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COURT DECIDES IR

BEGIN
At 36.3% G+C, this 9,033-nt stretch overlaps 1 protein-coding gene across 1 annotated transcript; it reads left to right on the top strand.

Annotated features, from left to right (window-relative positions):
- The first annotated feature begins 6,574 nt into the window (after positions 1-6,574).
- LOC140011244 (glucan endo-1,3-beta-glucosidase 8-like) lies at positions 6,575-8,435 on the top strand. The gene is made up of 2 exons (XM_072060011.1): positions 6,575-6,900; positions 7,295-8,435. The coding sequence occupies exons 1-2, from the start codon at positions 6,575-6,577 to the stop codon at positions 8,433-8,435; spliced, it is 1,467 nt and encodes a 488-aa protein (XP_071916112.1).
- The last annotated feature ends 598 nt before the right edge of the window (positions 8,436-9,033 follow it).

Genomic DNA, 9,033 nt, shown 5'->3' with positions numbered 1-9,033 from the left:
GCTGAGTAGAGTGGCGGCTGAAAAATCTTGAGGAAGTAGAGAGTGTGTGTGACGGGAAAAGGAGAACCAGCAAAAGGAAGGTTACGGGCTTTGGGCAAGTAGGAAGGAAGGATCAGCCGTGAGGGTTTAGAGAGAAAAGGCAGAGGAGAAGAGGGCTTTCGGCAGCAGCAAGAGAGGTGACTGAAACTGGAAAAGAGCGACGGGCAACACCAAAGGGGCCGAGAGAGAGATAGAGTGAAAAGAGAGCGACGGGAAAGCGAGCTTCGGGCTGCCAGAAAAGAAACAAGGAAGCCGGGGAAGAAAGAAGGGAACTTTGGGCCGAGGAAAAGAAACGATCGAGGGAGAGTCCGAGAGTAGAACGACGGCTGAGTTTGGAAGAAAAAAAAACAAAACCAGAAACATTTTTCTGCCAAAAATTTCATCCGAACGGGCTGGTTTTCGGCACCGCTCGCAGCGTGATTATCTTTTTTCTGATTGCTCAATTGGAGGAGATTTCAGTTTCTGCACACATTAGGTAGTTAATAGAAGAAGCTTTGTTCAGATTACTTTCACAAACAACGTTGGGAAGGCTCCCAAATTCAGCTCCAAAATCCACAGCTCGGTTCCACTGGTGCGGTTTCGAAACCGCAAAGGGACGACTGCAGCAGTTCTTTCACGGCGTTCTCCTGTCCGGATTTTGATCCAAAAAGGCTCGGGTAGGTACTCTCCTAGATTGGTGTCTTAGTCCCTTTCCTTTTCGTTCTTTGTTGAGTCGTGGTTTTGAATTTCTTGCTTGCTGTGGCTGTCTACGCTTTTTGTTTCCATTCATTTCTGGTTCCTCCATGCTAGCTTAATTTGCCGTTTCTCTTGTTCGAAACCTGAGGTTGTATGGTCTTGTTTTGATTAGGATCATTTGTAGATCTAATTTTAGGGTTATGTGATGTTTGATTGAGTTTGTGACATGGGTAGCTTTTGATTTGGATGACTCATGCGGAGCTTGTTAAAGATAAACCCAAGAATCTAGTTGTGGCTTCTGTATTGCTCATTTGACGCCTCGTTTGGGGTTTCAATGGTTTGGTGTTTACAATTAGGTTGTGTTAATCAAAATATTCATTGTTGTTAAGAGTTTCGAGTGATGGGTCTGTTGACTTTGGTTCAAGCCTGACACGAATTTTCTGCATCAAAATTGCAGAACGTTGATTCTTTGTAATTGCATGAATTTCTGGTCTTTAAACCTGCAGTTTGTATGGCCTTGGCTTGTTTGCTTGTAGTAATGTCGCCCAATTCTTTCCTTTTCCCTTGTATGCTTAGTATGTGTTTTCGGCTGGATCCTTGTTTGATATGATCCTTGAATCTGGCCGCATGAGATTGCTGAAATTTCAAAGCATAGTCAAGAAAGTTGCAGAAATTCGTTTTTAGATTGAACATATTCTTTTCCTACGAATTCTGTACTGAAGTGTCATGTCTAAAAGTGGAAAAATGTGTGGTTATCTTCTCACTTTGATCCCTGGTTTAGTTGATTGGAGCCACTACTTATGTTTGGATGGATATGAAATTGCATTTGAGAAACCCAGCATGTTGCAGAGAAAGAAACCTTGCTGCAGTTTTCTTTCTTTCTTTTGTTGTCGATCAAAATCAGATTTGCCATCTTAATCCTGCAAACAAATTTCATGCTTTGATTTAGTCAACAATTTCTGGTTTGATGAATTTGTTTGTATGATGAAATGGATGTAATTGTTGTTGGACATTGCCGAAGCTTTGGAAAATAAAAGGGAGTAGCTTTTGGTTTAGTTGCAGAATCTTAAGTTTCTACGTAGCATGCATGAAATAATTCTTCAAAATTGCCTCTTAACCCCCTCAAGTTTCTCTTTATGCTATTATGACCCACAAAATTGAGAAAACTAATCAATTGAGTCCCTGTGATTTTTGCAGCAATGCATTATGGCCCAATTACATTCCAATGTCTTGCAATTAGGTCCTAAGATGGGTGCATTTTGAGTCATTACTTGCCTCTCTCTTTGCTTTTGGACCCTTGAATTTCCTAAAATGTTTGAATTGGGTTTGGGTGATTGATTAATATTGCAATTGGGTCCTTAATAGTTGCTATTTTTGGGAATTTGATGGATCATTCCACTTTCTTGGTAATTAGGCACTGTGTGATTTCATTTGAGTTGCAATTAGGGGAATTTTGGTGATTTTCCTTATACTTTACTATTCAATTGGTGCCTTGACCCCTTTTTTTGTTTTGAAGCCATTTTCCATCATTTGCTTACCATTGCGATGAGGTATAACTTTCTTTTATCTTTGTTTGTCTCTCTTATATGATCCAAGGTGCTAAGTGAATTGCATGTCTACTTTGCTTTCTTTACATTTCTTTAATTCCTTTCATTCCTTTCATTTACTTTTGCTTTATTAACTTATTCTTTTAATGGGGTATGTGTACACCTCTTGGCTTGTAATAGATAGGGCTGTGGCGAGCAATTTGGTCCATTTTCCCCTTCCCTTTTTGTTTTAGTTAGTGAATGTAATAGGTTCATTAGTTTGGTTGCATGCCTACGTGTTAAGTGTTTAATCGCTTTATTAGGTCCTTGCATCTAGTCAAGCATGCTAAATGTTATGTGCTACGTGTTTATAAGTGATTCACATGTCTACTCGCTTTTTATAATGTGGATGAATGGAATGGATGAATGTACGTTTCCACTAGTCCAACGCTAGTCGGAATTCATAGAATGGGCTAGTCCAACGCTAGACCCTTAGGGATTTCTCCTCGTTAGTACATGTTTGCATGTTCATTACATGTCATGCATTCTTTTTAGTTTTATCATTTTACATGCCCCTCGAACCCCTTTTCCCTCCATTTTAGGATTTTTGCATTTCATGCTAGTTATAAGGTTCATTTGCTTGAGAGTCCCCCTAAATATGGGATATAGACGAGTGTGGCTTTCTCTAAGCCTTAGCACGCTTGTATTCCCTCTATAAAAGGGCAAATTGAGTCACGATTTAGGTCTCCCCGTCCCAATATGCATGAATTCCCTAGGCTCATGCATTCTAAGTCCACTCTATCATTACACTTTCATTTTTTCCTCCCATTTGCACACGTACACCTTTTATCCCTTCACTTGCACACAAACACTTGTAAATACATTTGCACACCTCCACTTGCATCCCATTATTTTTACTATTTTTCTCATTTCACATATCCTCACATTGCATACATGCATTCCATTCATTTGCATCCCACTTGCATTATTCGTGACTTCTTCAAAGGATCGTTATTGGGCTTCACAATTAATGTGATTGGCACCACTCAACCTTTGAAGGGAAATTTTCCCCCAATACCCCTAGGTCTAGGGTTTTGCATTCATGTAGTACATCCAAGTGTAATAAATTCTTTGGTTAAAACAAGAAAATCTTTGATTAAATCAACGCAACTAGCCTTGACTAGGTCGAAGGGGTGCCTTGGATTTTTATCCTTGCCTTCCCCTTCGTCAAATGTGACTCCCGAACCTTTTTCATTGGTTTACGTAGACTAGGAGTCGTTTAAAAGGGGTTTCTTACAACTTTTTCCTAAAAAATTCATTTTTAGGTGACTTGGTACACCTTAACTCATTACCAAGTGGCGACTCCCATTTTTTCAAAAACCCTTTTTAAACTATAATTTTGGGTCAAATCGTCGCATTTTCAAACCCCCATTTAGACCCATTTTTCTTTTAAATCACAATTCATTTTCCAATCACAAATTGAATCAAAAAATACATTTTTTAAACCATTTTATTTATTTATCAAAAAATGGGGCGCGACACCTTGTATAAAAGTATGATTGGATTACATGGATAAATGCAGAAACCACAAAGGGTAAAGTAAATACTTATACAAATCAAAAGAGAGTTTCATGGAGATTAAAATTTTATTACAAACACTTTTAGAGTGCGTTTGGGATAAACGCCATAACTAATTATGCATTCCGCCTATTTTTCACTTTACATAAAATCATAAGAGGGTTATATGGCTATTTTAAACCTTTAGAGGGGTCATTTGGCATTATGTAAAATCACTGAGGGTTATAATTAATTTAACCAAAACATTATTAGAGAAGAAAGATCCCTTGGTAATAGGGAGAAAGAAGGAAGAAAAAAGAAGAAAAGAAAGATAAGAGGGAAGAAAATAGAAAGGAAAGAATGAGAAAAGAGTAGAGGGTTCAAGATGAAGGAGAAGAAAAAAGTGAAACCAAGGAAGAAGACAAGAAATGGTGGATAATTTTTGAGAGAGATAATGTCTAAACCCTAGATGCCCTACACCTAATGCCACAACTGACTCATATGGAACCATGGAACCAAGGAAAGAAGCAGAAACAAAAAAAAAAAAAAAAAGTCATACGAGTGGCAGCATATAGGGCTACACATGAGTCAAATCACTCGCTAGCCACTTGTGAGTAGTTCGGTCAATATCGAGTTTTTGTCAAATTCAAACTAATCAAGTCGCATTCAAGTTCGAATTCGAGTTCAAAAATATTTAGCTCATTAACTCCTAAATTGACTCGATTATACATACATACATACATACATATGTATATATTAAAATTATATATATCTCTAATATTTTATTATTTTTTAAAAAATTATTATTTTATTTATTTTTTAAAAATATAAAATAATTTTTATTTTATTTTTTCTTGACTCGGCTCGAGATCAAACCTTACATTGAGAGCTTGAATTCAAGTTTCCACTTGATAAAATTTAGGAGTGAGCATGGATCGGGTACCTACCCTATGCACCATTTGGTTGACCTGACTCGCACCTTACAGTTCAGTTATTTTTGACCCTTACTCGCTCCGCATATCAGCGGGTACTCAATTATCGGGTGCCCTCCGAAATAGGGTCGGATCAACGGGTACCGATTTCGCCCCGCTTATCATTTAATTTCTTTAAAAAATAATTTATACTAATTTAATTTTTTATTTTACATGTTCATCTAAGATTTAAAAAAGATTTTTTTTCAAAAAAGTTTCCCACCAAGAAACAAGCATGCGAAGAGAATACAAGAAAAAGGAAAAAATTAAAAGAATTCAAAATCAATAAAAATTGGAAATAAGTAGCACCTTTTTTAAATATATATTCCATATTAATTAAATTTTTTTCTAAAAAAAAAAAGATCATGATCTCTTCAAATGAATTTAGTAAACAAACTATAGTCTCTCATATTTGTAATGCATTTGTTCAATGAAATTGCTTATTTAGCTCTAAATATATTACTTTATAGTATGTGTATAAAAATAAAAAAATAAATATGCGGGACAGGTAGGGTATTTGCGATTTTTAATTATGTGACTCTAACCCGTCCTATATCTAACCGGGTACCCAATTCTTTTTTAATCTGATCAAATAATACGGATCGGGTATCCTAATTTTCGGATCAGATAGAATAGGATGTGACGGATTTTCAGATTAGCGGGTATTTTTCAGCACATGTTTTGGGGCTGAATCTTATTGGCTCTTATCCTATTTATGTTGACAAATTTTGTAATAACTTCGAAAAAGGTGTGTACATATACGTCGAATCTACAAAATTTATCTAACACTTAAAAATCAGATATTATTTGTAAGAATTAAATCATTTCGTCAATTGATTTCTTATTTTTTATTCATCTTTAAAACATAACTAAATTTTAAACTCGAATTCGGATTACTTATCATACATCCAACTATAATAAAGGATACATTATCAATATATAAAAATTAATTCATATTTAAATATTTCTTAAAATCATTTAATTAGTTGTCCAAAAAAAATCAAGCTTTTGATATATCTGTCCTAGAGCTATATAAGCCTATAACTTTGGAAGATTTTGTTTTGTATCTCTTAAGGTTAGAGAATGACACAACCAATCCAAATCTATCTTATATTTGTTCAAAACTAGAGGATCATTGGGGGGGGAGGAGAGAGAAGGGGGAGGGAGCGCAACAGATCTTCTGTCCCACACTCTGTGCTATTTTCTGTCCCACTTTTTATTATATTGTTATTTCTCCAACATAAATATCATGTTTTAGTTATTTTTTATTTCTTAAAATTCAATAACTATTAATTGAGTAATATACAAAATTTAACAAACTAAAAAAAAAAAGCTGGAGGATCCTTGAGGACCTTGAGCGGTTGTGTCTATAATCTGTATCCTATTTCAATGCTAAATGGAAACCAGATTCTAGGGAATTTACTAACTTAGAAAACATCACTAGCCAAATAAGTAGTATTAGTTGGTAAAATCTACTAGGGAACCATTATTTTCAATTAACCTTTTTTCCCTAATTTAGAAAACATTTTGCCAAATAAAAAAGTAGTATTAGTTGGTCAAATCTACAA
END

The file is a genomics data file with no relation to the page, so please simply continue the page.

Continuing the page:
FAVOR OF BER6ER SOCIALIST EDITOR AND ASSOCI ATES IN ESPIONAGE CHARGES TO BE GIVEN NEW TRIALS. Bench Divided in Decision on Radical, Cases, Majority Deciding Judge Landis Was Ineligible to j Conduct Trial. Washington.—Victor L. Berger, So cialist editor of Milwaukee, and four co-defendants who were sentenced to terms ranging from ten to twenty years for violation of the espionage act, will be given new trials under a decision on January 31 by the supreme court. Dividing, six to three, the court held that Judge Landis of Chicago was in eligible to conduct the trial and should have retired on the filing of an affi davit by the defendants charging him ■with "personal bias and prejudice," because of the nativity of certain of them. Berger and his co-defendants are Adolph Germer, national secretary of the Socialist party, a native of Prus sia; William Kruss, editor of the Young Socialist magazine, whose par ents were Germans ; J. Louis Engdahl and Irwin St. John Tucker, writers and lecturers, natives of the United States, and claiming to be not of im mediate German descent. The sole question before the su preme court was whether Judge Lan dis had erred In continuing to sit in the ease after defense counsel had filed a properly drawn affidavit of preju dice. Six members of the court, includ ing Chief Justice White, held that he did. Three other members. Justices Day, Pitney and McReynolds, held he did not, and filed opinions dissenting from that of the majority. Next to that of Eugene V. Debs,, the case of Victor Berger, publisher of the Milwaukee Leader, a Socialist paper, attracted more attentlbn than any other brought by the government under the wartime espionage act. A movement to bar Berger from the seat In congress, to which he had just been elected from a Milwaukee dis trict, was at once started. Represen tative Mann, former Republican leader, being one of the few Influential mem bers of the house who came out In be half of the Socialist editor. A new election having been ordered, Berger was again returned and again the house voted to bar him, 828 to 6, within an hour after he had presented himself to be sworn in. VICTIM' OF ABDUCTION FOUND -2 Loa Angeles Woman Returned to Homo and Abductors Captured. Los Angeles.—Mrs. Gladys Wlther «11, wife of O. S. Wttherell, Investment company president, who was abducted by Arthur W. and Floyd C. Carr, and held for ransom, was rescued by offi cers Monday, she having been held a prisoner on a lonely abandoned ranch near Corona. The Carr boys, who are cousins, pleaded guilty to a charge of kidnaping within a few hours after they had been captured. Mrs. Wlth erell was uDbarmed, but has suffered a nervous breakdown. A. Wilson Refuse« Clemency to Debs. Washington. — Recommendation by the department of justice that the ten year sentence of Eugene V. Debs, long a prominent Socialist leader, and now serving a ten-year sentence at Atlanta for violation of the war time espionage laws, he commuted, effective Febru ary 12, Lincoln's birthday, was rejected on Monday by President Wilson and commutation refused. Colby Calls It Ghost Dance. Washington. California asked Secretary Colby on Monday to make public the negotia tions between the United States and Japan on the California land question, and Mr. Colby replied that "if Senator Johnson expects to do a ghost dance sn this subject he's got to do it with out me as a partner. Senator Johnson of Mob Releases Prisoners. Bremerton. Wash.—Authorities at the Puget Sound navy yard are investigating circumstances of a raid on the Kitsap county jail Saturday, when, it is alleged, a crowd of nearly 100 marines, some of them armed, overpowered the two policemen, broke doors leading to the cells und released L. C. Karron, a marine, held on a charge of drunkenness and two young women prisoners. Judge Lindsey's Appeal Dismissed. Washington.—The appeal of Judge Ben B. Lindsey of the Denver, Oolo., Juvenile court from conviction on charges of contempt of court, was dis missed Monday by the supreme court. " Train Strikes School Bus. Baltimore. — Two children were killed, several seriously Injured and a dozen others slightly Injured when a fralnr on the Annapolis Short Line rail road struck a bus .filled with school rhildreo near Shipley, Md. Rare Surgical Operation. Milwaukee.—A child was bom early Monday by a CaesariaÄ operation per formed in a Racine hospital a few minutes after the mother had died of tyiinnioa deceived when a train struck 1809 ABRAHAM LINCOLN 186S m. \Th HH I f *r, ■■■ - iis : : ■ m : - : x Wm ' :: .x M 7 SO 3 ,\i : . • I m c , ' w 5=*— ol: ZÔJurrKt "£• Here is a face upon wnicn men may ml - "£• Eyewitness Teils of Lincoln Assassination in Ford's Theater "An-eyewitness of the assassination of Abraham Lincoln I" Is a phrase that even fifty-odd years has failed to strip of interest. In an office of the old National Museum building at Wash ington one can find George C. May nard, curator of technology. . An at mosphere of peace pervades the place until one speaks the magic words which bring to mind that fateful night at Ford's theater in April, 1865. Then Doctor Maynard tells of what he saw. "That evening," says Doctor May nard, referring to the night of April 14, 1865, "I went to Ford's. As every body knows, the play waa 'Our Ameri can Cousin.' My seat was in the first gallery, on a level with and In full view if the upper right-hand box, which was reserved for President Lin coln and his party. "The occasion was an unusual one. The war had come to be regarded as an Interminable conflict, something I ::: . r-. m ■ rj » » ' ; : ■ ; m ■ ill - : : pi Wf : I ■ P: % p m $ : ■■■ - ■ * * I >*: V-* : - ; * Washington, whore Lincoln was shot 20 minutes past 10 on tho night of April 14, 1865. government office building. It is new used ae a which would always engulf this coun try. Those in the theater that night were giving vent to perhaps their first real enthusiasm that the war had actu ally ended. ' It was to be a gala night An atmosphere of festivity pervaded the place. Also, It was Laura Keene's benefit. "Naturally, It was a patriotic per fbrmance. I still have a small scrap of paper on which I wrote the musical program. The Star-Spangled Banner,' 'Red, White and Bine,' and 'Marching -Along* were d laved, while the entire upon men may ml The huehed austerity that nature wears At touch of twilight, brooding on the cares Of bygone days and of the days to bo; And yet which boars tho «leur tran quillity Of one whoso youth baa breathed sweet prairie a Ira, Or followed firm behind the plowman's shares, Or trodden leafy forest ways and free. The forehead tolls of mastery; a mind Which holding life a thing inscruta ble, Kept faith and hop* forever sentinel ; The furrowed cheeks, the locked lips sorrowllned, . Betray a will the nation knew so well. And deep eyee showed a love for all mankind. CLINTON 8COLLARD. « Our Soldiers,' a patriotic song of the times. "The President and his party did not arrive before the curtain rose. It was during the dairy scene when they came ln. Miss Hart, playing Georgi ana, was telling an American Joke to Mr. Emerson, taking the part of Dun dreary, and he failed to catch the point. Twice she said to him: 'Why, can't you see ltT* And he replied: 'No, I cawn't see it' At this moment the Presidential party entered, passing* around the south side of the gallery to enter the box. The play was suspend ed until President Lincoln was seated, the audience having risen with one ac cord and cheered enthusiastically. After some time Georgians said, with emphasis: 'Well, everybody can see that,' and Dundreary drawled: They •ought to see It, you know.' "It was about 10:80 when the pis tol shot which sent the bullet at Lin coln was fired. Booth suddenly slid down from the front of the box onto the stage and rushed diagonally across, disappearing. He caught his foot In the flag decorations and made some exclamation which I did not under stand. but no éflch dramatic speech as has popnlnrly been accredited to him. Had he done anything of that kind I believe he would have been mobbed before he could have escaped. As It was, J. B. Steward, a man of athletic build, sprang onto the stage and was after Booth immediately. "There was no panic, such as a fire would have caused. The entire audi ence was stunned, the real significance of the tragedy coming only after sev eral minutes. The theater people swarmed upon the stage. An officer In military uniform managed to get to the President by climbing up from the stage into the box, the door having I been barred. Laura Keene came quick ly through the gallery with a pitcher of water, lending an odd note to the scene with her costume and make-up. The door of the box by this time was opened and she entered. "Intense excitement reigned, yet no lack of self-control. There seemed to be a desire to lend whatever assist ance was possible, while the air was electrical with a spirit of vengeance against Booth for the crime just com mitted. Several people climbed over seats, I myself helping one lady thus In making her exit. Some seats were broken. Ye*, withal, the people left the theater slowly and quietly. It was about ten minutes before the President was removed, followed by Mrs. Lincoln supported by two gentle men. A crowd of people filled Tenth street - military telegraph corps of the War de partment, being a cipher operator. I rushed to the office. Persons I met on the way were Ignorant of the tragedy. tbe office the news had been learned, but no details, and D. H. Bates, manager of the office, asked for particulars. "A full force of telegraphers spent the night in the office, sending out re port!. of the President's condition. It was eight o'clock on the following morning "before I left for my lodgings. I walked along G street. The morn ing was rainy, raw and cheerless. Be tween Thirteen Ui and Fourteenth streets, almost In front of Epiphany church, I met a small squad of cav alry, accompanied by a few military officers and civilians on foot. The band was proceeding quietly and with an evident desire to avoid public no tice. They were escorting the Presi dent's body to the White House. "There Is cme othqr memory of that time of sorrow which I retain vividly. On the morning the President's body began the journey to Springfield It was warm, bright and altogether a day beat suited to rejoicing, yet all Wash ington bad come down town to see the funeral procession. Processions, nor mally, are stretched out, but this one was made as compact as possible. In the front went a detachment of cav alry, wedge shaped. Very slowly they proceeded, making their way steadily Into the crowds which swarmed the asms The house at 516 Tenth street, Wash ington, where Lincoln died after his assasination by Booth. streets, forcing them silently back to the curb. Carriages containing offi ciale, instead of going single file, went three and four abreast. The horses' footfalls were the loudest sounds, while sobs punctuated the stillness of the watching multitude." □jainiDlaplD' Exemplar of Land of Opportunity. Rc 4 »rt Lansing, ex-secretary of state, said : "Bora in the humble cabin of the Hodgensvllie farm. Abraham Lincoln Is the national exemplar of a land of equal opportunity. His life and his career reveal the fact fhai the seeds of greatness nourished in the soul of even the most lowly rav germinate and develop to perfectior I» the atmosphere and envlrotm eri r j America." J/ipUN fflU f||||tj|| VICE ADMIRAL KATO BELIEVES PLANS WILL BE COMPLETED REGARDLESS OF U. S. ACTION. Say* Program Was Inaugurated a Decade Ago, and Even Sf Com pleted Would Not Bring Japan'* Naval Strength Up to Others. Tokio. —Regardless of the United States' naval program, the Japanese program requires completion of the eight battleship and eight cruiser unit, said Vice Admiral Kato, minister of the navy, in responding on January 30 to an interpellation by Lieutenant Gen eral Ushara, chief of staff, as to Ja pan's view of Senator Borah's resolu tion concerning a cessation of war ship construction. Japan's naval con struction plan, however, he said, need not be carried out with the United States as a» imaginary enemy. He said Japan would adhere to a world* curtailment of construction plans. He declared Japan's naval program was Inaugurated a decade ago and was *>orn of imperative necessity. Even if completed, he said, a wide margin would remain between the naval strength of Japan and other powers. s War Minister Tanaka said Japan's forces had been organized to insure the safety of her territorial rights. It was true, he declared, neither Russia nor China could now menace Japan. Any effective plan of defense, how ever, he added, must presuppose the necessity of operations beyond Japan's frontiers. CONGRES8 TAKES UP LOAD Appropriations Bille and Other Meas ures Will Cause Busy Time. t Washington.—Congress on Monday entered Into the peak load period with only twenty-eight days left and appro priation bills and legislation jammed up. The final money bills, the army and navy supply measures, with the diplo matic and rivers and harbors appro priations are to come before the house, while the senate plans to take up the postoffice and sundry civil measures. Republican leaders are be ginning to be dubious of getting through. To hasten action on the appropria tions bills, the Fordney emergency tariff bill is to be given what Repub licans say will be its "last chance" in the senate. Naval disarmament also is to come up prominently in the senate. Immigration exclusion legislation is to be considered by the senate immi gration committee. Reapportionment of the house on the basis of the 1920 census will come be fore the senate census committee, in its consideration of the house bill re taining the present house membership of 435. Provision for more hospitals for dis abled service men is expected to be made by the house through passage of a bill to establish additional hos pitals. LORD MAYOR TOLD TO LEAVE O'Callaghan Ordered to Depart From U. 8. by February 11. Washington.—Donal J. O'Callaghan, Iprd mayor of Cork, has been ordered by Secretary Wilson of the labor de partment to leave the United States by February 11. He is now in the country as a seaman awaiting an op portunity to reship. The Irish official arrived in the United States as a stowaway without a passport. He was classified as a seaman, however, which permitted him to remain until he could find a ship. Whether he left as a seaman or as a passenger was held to be no concern of the department of labor. In order to clear the records a certificate of O'Callaghan's departure, citing the cir cumstances, must be filed with the im migration inspector at his port of de parture. Bsrgdoll Will Become German. Eberbach, Baden.—German citizen ship papers for Grover C. Bergdoli, American draft evader, for which he applied a number of days ago, have been made out and are ready to be issued as soon as the technical state of war between the United States and Germany have been ended. His chauf feur, Isaac Stecher, has already been granted citisenship papers. Wilson to Tell of Peace Parley. Washington.—President Wilson Is having collected and arranged for ref erence^all papers and documents in sssion relating to the Paris peace conference, with a view to the preparation of a book. his Bolshevik Troops Active. Constantinople.—Tartar Bolshevik troops have entered Kasvln, ninety miles northwest of Teheran, and Brit ish forces in the latter city are re ported to have begun a withdrawal. It I» said in dispatches Sunday. Storm in Northwest San Francisco.—Northern Pacific codât points are recovering from a storm which raged Saturday night and which was described by the Urfited States weather bureau here as "one of tbe worst we ever had." SALT LAKE BUSINESS DIRECTORY You'll And no better DI AMONDS than th«je j gf we offer. The» are made right. look right, » J* and are *ohl right. Every one perfect. ; BOYD PARK JEWELERS y<L BOYD PA.JC. BLDG »06 MAIN STREET v <0 A Family Garden for only $1.00 Mountain-grown and tested seeds— ugh to plant a garden for an aver family. Half Price to You Regular catalog price on this collec tion is $2.00. As a special trial offer we are making it only $1.00. This Big Dollar Vegetable Collection includes these 26 well-filled packets: Earl» P«u. Late Peas. String Beane, Wax Beans, Beets, Cabbage*, Caoli flower. Carrots, Celery, Sweet Corn, Co cumbers, Crus, Egg Plant, Kohl Ksbl. Leelc, Lettuce, Mu.kmellon, Watermellon. Onions, Parsley, Pep per, Pumpkin, Turnips, Long Rad ishes, Ron Ad Radishes. Tomato. Every seed a sturdy plant. Slip fl.00 in a letter and mail to us TODAY. eno age I Address Dept. A ? THE CONTINENTAL WOOD STAVE PIPE lor irrigation and all general farm purposes, -rit** MORRISON. MERRILL CO. Lor full informati' ÏTTT iilEyg BilLi Wm IL ^mncî^STuK^hciintïjicftîîêctoS ( General Manager of Honest Debts Ai llRooms Continental Bank LvSALT lam City, Utah (po»,L u *f J /3 b? WALKER'S BEAUTY PARLOR. 8witch transformations worth $12 for $8.50. Switches worth $7.50 for $5, by mail. Cut sample from center of head. 320 South Main. CLEANERS A DYERS. Quality. Clothea insured. Work guaranteed. postage. Price list on Service. We par request. Myers Cleaners A Dyers. 114 E. Broadway. Dry Cleaning by Parcal Peat. Send your suits, dresses, coats, etc. to us for "Master Cleaning and Dyeing." Salt's Lake's leading cleaners. We pay return charges. Regal Cleaning A Dyeing Ce., 156-109 E. 2nd So. MONUMENTS- Write for catalog. Standard Marble A Granite Co.. 117 W. Broadway. TYPEWRITERS. Distributors Corona portable and Royal. All other makes sold, repaired and exchanged. Utah Typewriter Exchange Co. FLOWERS FOR ALL OCCASIONS. Morris Floral Co., 52 E. 2nd S.. Salt Lake City. Sa Y IT WITH FLOWERS. Out of town order» •olieited. Miller Floral Co.. 62 E. 2nd South. ART EMBROIDERY CO. Machinery embroidering on ladies' apparel. Oat town business solicited. 201 Brooks Arcade. RUBBER STAMPS A STENCILS. Seals and ear tags also made. Send for samples, prices, etc. Salt Lake Stamp Co.. 65 W. Broadway. 8ALT LAKE BU81NE8S COLLEGE. Save lodging ; work after school ; enroll anytime. * CENTS 300 percent; $1 a pkg. Everybody buy», nuumo Sample free. Dodge Bros.. Salt Laka. CREAM BOUGHT. Boot prices. Western Creamery Co., 244 W. Fourth South. MUSICAL INSTRUMENTS. Daynes-Betw. Everything known in music. Salt Lake City. BATS RB-MADB. Write for prices. Return rharges pr« v ».d. Smythe Hat Factory. 116 E 2 S. POULTRY BOUGHT. For best results ship poultry, eggs and game to Fulton Mkt. Correct weight Prompt returns. Write for prices. DLDSMOBILE DISTRIBUTORS. Cars A tracks. Used car bargains. A. E. Toursaen, 447 S. Main. Gill R ings cure your motor troubles. OUI Piston Ring Co., li Bust Fourth South RUBBER HOSPITAL. We cure Injured rubber articlce. Boots, Shorn. Hot Water bottle*. Tires. Tubes, etc. Satisfaction guaranteed. Return charges prepaid. Western Rubbe r Salee Co., 184 E. Broadway. Salt Lake. ELASTIC STOCKING HFR8. M * tor "îy «pparu«. Trass fltters. 3. H. Bowmar Co., Brooks Arcade. AÇTO RADIATORS A Machinery B " t ® nd cheapest. Potter Weld ing A Repairing Co.. 551 South State. L. D. 8. BUSINESS COLLEGE. ~ School of Efficiency. All commercial branches. Catalog free. «0 N. Main St. Salt Lake City. KID FITTING CORSET TABLOR» Specialists in designing, making, fitting corsets. Hemstltc hlng. e mbroklering. braiding, accordion and side pleating . Buttons made. 40 E. Bdwy. MARINELLO BEAUTY PARLOR. Hair goods ü&lcîr nui? Pf*P* r *t'ona. Mall orders solicited. Clift Bldg.. Salt Lake City. Utah. * RETREADING. Quality sad «tarne- St andard Tire Works, Ml So. 8tete. **•*£■ Bafi«. Key, k>ck and sue repadriag. Knudion Novelty Co.. $56 So. 8ta«e. VN M lmnnd Fertiliser tara. Write "Inland Fertiliser Co." »4 Jm^reBML »«PPorWra. Wyita) and «ick »upyl*» The JOUM-Oaxea Co. 165 a. Mala. _— YOUR LOCAL PUWLUJHER ÏTjiïLjr 1 H biod *r», •P*'" 1 blanks, records ** «™ta- H« give* Quality Servie«. ATTEND UTAH BUSINESS Fur Practical Buai COLLEGE Education. *— *- *-- — ». « »w2 ''.'.'.''."J? Eiarri"«*. 334 Clift tods machina and hand A man is .. , a failure after he has thorougl ly analyzed himself and say». T am s tellure,'' and gives up.